A Forensic Geospatial Conversation with César Almeida

The new Leica RCD30 camera is presently the only one in the market which is able to collect 80 MP RGBN multispectral imagery perfectly co-registered.

César is a reality capture specialist here at Leica Geosystems, and he’s part of our team that supports police forces across the country

A forensic geospatial conversation with César Almeida

César, can you tell us about your role?

Sure! I started out as a geospatial engineer, building up 15 years of experience in technical sales environments, and came to Leica Geosystems seven years ago. I’ve worked in monitoring, mobile mapping, and pre-and post-sales support for all of our total stations and GNSS equipment, plus the corresponding software. This means I can ‘connect the dots’ across all of our many different products.

One of the things I enjoy is finding solutions for clients and making things simple for them. Once I know what their challenge is, I can find the right combination of products to help them become more efficient and productive, establish a workflow and training plan, and then make it all happen.

A forensic geospatial conversation with César Almeida

How do you help police officers get the most out of their forensic mapping kit?

For me, the journey begins before they even invest in the equipment. I make the analogy to the sales world, where a consultancy process is mandatory. With training and support, it’s the same for me: we need to start out by understanding the client’s requirements and challenges, their workflows, and where they’d like to get to in future.

So I’m there to facilitate their journey, right from helping to specify their IT requirements through to software installation and licensing, creating tailored training, and delivering that training plus assessments. I do regular follow-ups to make sure things are going smoothly afterwards, since competence assessments are all included.

An important thing to note is that all police feedback gets acted upon. Whenever we get requests for software enhancements, I take them back to our product managers and developers and talk about how best to implement them for the UK market, which I believe is something unique.

 

What do you like most about the training you do?

As a geospatial professional, clearly I understand ‘button presses’. However, the exciting challenge for me is to work backwards! I ask myself, “What would be the best possible user experience for this particular client as they interact with Leica Geosystems, our people, and our products and solutions?” From there, we develop how the training should look, how it should be delivered − and most importantly, how it should feel for the client.

 

Your motto is, “I like it simple”. Can you tell us a bit about that?

The whole point of tailoring every training programme is to enable people to get exactly what they need, and to be as productive as they possibly can from day one. So I refer to the old maxim in sales, which goes: “If it’s not adding value, it’s taking it away”.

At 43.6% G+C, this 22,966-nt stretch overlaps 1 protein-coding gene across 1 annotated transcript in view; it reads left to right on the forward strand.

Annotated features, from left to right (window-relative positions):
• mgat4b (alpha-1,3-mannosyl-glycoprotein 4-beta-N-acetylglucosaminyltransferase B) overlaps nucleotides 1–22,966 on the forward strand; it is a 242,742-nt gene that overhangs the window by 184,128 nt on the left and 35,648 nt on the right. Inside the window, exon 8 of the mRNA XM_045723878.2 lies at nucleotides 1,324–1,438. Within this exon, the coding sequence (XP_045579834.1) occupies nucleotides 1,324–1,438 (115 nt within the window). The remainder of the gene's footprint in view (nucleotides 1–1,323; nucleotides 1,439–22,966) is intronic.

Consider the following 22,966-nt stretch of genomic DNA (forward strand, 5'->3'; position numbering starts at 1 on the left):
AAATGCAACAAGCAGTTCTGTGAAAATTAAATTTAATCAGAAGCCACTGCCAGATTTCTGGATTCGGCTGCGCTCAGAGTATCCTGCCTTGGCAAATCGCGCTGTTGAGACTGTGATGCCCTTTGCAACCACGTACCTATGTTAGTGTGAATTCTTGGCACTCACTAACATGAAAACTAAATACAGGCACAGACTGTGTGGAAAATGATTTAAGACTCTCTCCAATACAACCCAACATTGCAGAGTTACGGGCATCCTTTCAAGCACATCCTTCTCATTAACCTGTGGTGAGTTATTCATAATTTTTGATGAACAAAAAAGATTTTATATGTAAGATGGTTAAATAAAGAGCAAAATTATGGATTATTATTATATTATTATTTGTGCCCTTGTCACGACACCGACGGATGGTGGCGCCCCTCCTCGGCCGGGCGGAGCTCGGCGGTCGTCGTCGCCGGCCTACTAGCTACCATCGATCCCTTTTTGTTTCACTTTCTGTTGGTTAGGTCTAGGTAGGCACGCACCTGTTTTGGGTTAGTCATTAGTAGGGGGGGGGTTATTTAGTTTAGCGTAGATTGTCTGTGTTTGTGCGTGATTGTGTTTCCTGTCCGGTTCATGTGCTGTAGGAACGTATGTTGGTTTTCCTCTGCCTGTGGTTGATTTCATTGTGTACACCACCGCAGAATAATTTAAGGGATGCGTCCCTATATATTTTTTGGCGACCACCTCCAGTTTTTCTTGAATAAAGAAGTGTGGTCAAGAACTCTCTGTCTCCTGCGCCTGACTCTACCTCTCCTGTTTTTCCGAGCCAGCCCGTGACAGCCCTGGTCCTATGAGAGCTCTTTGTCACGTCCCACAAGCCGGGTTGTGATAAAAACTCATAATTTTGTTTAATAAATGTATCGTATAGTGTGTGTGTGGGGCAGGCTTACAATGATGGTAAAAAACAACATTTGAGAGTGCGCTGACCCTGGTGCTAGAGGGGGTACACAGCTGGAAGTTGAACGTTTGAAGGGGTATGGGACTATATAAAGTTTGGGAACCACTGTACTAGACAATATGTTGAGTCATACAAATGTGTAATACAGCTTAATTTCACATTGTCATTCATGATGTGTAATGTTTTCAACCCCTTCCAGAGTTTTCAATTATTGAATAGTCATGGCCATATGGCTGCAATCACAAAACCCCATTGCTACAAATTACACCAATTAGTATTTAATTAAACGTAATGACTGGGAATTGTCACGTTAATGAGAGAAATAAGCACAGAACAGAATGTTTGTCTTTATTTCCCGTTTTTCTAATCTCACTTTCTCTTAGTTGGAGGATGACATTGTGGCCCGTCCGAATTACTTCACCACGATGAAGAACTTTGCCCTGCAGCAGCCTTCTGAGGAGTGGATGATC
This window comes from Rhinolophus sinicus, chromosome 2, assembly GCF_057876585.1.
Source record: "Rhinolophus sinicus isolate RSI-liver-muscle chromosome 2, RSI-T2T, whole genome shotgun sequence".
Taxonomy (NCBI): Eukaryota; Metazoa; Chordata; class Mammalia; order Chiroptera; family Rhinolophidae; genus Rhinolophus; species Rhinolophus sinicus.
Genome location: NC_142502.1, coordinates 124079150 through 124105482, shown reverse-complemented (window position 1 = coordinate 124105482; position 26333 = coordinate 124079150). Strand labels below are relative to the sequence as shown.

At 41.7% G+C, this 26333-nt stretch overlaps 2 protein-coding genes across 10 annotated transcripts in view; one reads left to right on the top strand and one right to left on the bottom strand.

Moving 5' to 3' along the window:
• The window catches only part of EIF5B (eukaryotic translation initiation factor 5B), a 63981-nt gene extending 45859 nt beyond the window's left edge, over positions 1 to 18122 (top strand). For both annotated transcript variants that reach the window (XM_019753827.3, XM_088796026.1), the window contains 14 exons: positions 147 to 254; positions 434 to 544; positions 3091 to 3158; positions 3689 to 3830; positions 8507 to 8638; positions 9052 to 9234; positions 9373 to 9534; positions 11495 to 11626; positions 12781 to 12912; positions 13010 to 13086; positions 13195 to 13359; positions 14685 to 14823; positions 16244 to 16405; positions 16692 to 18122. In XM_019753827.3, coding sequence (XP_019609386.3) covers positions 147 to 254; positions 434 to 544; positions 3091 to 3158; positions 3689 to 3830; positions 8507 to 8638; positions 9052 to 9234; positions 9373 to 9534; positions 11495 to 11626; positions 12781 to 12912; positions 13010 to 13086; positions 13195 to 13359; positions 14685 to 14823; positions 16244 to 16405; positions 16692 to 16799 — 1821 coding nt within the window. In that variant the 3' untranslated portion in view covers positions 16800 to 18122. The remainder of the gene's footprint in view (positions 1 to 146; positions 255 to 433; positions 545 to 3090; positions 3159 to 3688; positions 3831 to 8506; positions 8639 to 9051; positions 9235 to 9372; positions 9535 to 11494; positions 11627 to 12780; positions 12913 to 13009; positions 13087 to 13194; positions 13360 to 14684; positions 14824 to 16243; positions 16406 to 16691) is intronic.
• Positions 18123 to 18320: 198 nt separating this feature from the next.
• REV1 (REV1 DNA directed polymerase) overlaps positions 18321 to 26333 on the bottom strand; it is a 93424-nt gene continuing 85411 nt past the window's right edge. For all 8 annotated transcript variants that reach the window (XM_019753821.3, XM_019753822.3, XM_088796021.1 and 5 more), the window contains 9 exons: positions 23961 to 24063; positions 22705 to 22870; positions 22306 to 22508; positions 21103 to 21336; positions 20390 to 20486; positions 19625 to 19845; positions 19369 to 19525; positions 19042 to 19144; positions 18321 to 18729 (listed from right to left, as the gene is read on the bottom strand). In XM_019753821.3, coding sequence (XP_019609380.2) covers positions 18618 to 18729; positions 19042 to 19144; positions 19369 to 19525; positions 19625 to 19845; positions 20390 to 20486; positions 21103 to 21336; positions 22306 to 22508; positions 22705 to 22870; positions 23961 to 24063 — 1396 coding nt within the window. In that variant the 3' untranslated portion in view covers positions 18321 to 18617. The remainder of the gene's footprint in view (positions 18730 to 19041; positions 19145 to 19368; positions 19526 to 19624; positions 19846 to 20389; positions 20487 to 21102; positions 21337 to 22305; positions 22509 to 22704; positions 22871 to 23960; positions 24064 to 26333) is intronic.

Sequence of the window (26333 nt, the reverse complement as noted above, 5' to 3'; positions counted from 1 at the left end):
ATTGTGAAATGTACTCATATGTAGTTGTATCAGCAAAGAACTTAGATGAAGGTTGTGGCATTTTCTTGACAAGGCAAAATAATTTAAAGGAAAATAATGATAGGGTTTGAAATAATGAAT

If we put in too much information, it will just complicate things and make for a less than optimal user training experience. So keeping it simple is the key. And let me tell you, that’s not easy! It’s very difficult to show restraint when we’re so enthusiastic about what you can achieve with our solutions.

A forensic geospatial conversation with César Almeida

Is there a dedicated place where police forces can get training and tips?

Yes, we have a whole suite of e-learning training plans which our clients can use. And obviously, we’re always happy to take their phone calls and emails. WhatsApp has become quite the support tool in the last few years, too!

 

What challenges come up when mapping crime scenes, and how can they be avoided?

I think the biggest challenge can be the complexity of using different types of sensors for rapid scene-harvesting. Say an incident happens in the middle of the night: the on-call officers have to go in and capture everything they can, without making any mistakes.

For this type of work, it’s absolutely paramount for us to strip out as much human error as we possibly can. That’s why our combination of really strong products shines through, offering the minimum number of button-presses plus optimised workflows.

 

Which products do you think are most suited to forensic mapping?

Our scene-to-screen software, Map360, is the essential hub that takes data from all our Leica Geosystems sensors − from terrestrial laser scanning to mobile mapping.

In forensic collision investigation, the RTC360 is currently the gold standard for scanning, with the GS18T GNSS plus the TS16 total station coming in as close seconds. It makes sense to have the seamlessness of all of your sensors, software, development, training and support coming from a single supplier.

 

What role will Leica Geosystems play in forensic mapping in policing in the future?

I believe the future will be two-fold for us. Firstly, we’ll continue developing new instruments which focus on sensor integration and more autonomous capabilities, since this reduces errors in capturing data.

Secondly, we’re developing immersive technologies, like virtual reality, as well as cloud-based services. And clients want to be able to access accurate forensic data on their mobile phones – as simple as that. I do like things simple; have I mentioned that?

 

Contact César
Click here to connect with César on LinkedIn or contact us on:
cesar.almeida@leica-geosystems.com
07469 855197

When it has to be right…..it can still be simple; Leica Geosystems in Forensics.

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